A thorough and well-researched look at the history of health sciences libraries and the evolution of health sciences librarianship. Obviously a labor of love by Michael and Jennie Kronenfeld!
With A History of Medical Libraries and Medical Librarianship: From John Shaw Billings to the Digital Era, Mike and Jennie Kronenfeld provide us with a spirited and enlightening journey through the history of health sciences Librarianship, from the 1830’s to the present time. With their keen intellects and deft observations, they take us on what, for the reader, feels likes a concise, almost “whirlwind” journey across time of the most meaningful and impactful milestones of medical librarianship history.
Starting with the work of Billings and the establishment of arguably the premier medical library in the world, the US National Library of Medicine, the Kronenfelds revisit the creation of the Medical Library Association and take us through a reflection on the eras of “Gentleman Physician Librarians” and the “Golden Age of Medical Libraries” to the current and pivotal digital moment. Revealed in their meticulous scholarship is that very American notion of constant re-reinvention to meet new challenges, new technologies, and new opportunities head on and with moral purpose.
In writing and presenting their comprehensive survey, the Kronenfelds leveraged access to an array of brilliant colleagues, refreshed our memories of key and transformative publications, brought to life essential leaders and luminaries, and scoured the resources of MLA and NLM’s History of Medicine Division, all to remind the reader that the goal for health sciences librarians has always been to improve the health of the nation through access to evidence.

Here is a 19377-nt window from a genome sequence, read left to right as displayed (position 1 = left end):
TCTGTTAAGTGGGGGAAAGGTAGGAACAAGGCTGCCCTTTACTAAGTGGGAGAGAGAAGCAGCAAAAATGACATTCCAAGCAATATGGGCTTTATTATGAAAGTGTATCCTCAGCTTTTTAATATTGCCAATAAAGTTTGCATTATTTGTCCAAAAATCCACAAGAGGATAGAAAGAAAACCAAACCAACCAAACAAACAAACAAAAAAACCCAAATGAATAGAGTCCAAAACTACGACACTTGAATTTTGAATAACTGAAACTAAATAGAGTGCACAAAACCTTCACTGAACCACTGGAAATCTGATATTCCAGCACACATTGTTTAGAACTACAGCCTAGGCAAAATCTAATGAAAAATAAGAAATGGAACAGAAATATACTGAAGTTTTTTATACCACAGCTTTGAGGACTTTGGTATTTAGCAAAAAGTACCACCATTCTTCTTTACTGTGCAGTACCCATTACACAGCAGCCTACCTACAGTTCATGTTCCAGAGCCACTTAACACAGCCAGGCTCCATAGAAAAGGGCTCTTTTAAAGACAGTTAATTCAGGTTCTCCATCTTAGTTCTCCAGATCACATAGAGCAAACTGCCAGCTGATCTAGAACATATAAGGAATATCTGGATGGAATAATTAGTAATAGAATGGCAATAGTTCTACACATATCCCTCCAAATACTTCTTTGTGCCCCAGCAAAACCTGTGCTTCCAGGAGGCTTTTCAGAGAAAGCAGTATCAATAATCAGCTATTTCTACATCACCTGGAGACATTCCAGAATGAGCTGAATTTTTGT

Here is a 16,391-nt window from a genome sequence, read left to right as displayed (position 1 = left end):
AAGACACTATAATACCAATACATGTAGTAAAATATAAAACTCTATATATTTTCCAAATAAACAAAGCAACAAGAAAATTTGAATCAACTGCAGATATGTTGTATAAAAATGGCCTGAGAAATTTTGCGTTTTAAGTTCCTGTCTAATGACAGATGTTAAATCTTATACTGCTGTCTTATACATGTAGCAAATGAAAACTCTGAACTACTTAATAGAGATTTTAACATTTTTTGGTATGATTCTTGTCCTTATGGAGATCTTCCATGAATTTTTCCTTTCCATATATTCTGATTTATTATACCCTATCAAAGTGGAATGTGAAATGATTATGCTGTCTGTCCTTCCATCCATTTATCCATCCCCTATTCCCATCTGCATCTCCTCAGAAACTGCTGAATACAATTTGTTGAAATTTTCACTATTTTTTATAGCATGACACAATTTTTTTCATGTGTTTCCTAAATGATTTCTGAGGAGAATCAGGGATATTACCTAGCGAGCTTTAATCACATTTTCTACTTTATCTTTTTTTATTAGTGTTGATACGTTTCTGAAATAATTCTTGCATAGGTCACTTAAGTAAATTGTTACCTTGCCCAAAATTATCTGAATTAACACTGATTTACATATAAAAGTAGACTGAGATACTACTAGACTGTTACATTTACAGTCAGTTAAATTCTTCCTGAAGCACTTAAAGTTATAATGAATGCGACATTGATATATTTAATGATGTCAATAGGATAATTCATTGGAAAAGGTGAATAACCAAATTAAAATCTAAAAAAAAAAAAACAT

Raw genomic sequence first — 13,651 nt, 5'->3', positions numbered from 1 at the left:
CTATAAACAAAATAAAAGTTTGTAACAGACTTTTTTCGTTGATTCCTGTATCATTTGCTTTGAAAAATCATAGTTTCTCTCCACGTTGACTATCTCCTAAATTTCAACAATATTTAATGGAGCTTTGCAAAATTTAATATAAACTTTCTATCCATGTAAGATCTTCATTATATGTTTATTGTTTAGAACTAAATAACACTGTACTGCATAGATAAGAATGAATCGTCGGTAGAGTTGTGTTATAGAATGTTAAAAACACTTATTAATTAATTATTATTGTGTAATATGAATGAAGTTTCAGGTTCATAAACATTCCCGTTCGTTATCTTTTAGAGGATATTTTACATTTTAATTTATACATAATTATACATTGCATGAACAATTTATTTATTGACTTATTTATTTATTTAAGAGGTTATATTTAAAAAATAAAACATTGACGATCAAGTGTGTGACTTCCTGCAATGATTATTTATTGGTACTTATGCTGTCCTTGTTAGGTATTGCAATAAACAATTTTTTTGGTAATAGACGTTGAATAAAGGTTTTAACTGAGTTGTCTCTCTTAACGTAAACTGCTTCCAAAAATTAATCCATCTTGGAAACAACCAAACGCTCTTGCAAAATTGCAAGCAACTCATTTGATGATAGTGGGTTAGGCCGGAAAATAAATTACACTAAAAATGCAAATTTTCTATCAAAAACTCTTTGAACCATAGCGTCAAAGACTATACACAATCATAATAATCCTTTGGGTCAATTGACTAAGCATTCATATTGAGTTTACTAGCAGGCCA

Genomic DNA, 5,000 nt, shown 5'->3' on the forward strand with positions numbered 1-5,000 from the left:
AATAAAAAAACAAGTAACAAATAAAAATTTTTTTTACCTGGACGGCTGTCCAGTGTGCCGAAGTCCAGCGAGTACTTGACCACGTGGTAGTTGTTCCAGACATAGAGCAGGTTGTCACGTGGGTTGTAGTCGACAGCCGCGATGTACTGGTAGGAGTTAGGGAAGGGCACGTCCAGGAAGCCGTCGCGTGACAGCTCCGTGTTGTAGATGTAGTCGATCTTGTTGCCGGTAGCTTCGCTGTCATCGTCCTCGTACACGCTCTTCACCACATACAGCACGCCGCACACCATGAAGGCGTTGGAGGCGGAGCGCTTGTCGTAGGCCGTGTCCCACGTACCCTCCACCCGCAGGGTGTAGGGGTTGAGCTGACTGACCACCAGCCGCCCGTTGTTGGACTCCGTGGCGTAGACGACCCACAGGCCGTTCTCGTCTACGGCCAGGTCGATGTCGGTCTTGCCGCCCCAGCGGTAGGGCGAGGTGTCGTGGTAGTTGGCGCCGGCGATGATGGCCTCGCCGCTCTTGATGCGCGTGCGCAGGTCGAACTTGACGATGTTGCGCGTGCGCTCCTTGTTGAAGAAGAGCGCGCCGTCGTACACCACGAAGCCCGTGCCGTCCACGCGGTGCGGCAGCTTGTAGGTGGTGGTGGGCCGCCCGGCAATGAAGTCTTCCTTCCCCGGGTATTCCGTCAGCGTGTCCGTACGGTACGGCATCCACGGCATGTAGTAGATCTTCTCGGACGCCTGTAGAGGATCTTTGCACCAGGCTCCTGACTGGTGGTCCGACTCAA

Both Mike and Jennie have been active participants over the last forty-plus years in the history that they document, Mike across a career that has included service in the academic, public and hospital library arenas, and Jennie through a career focused on medical sociology with an emphasis on public policy and the development of our nation’s health care system. They are scholars, practitioners and advocates, and their passion and commitment to the transformative power of access to health information never wavers across the eras that they so adroitly document.
To read A History of Medical Libraries and Medical Librarianship: From John Shaw Billings to the Digital Era is ultimately to be encouraged in the future of health sciences librarianship and its seemingly endless potential to adapt, adopt and change, always extending the journey forward.
The Kronenfelds take us on a fascinating journey through the history of medical libraries, introducing us to the characters who carved out a place for shared and accessible medical information to the integration and adaptability of technologies to the evolution of the role of librarians. This is an enjoyable and enlightening read, made all the more impressive by the scope of the research and the beautiful art of storytelling. A recommended read for anyone who values access to information, medical libraries specifically, and librarianship in general. This is a much needed addition to understanding the history of medical libraries as well as the history of access to medical information.
A History of Medical Libraries and Medical Librarianship is an in-depth compilation of sources detailing the development and growth of medical and hospital libraries, through the National Library of Medicine, and the profession, through the Medical Library Association. The volume will be of most use to a medical library audience, and to those readers interested in this particular history.